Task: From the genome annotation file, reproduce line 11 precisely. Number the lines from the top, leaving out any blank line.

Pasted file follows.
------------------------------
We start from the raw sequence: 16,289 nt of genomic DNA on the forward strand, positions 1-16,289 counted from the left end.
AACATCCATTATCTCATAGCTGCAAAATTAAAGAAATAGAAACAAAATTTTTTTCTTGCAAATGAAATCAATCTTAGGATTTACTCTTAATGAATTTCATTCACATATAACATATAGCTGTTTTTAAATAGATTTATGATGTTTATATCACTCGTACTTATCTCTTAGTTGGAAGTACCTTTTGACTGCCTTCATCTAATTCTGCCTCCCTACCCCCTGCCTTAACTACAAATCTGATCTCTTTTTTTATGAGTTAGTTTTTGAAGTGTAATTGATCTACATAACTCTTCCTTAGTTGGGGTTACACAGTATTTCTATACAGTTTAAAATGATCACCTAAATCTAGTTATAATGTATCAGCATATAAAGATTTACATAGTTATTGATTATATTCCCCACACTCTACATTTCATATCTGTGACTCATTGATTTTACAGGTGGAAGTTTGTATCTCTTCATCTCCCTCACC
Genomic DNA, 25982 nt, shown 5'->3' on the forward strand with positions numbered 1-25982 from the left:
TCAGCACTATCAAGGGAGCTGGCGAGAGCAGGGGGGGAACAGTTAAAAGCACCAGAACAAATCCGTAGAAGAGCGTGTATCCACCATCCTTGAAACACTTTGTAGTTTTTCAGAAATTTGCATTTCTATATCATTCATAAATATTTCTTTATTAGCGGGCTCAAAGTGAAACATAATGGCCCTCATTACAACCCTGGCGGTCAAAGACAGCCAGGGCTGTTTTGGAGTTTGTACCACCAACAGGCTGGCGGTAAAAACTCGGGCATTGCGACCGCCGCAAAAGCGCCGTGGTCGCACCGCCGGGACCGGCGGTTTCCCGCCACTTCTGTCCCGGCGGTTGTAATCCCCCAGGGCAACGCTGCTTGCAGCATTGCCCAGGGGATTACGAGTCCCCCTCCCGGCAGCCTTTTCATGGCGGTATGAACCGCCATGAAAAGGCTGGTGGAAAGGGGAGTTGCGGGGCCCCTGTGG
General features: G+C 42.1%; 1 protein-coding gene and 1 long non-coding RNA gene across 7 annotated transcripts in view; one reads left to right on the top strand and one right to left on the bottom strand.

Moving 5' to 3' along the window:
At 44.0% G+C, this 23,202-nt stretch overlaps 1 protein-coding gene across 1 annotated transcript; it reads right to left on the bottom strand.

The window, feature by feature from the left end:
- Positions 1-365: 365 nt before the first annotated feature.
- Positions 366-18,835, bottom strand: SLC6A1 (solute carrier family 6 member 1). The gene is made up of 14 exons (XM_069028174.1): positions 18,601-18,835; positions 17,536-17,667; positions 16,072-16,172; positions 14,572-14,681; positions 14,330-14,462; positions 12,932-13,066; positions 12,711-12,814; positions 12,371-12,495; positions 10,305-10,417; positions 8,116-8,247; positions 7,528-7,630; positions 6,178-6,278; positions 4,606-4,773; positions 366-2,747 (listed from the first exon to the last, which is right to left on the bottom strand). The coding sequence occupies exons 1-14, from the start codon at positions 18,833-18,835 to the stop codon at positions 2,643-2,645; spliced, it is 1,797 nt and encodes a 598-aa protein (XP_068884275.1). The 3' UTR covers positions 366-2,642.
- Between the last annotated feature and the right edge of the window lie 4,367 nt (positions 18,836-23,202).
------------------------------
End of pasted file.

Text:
- Between the last annotated feature and the right edge of the window lie 4,367 nt (positions 18,836-23,202).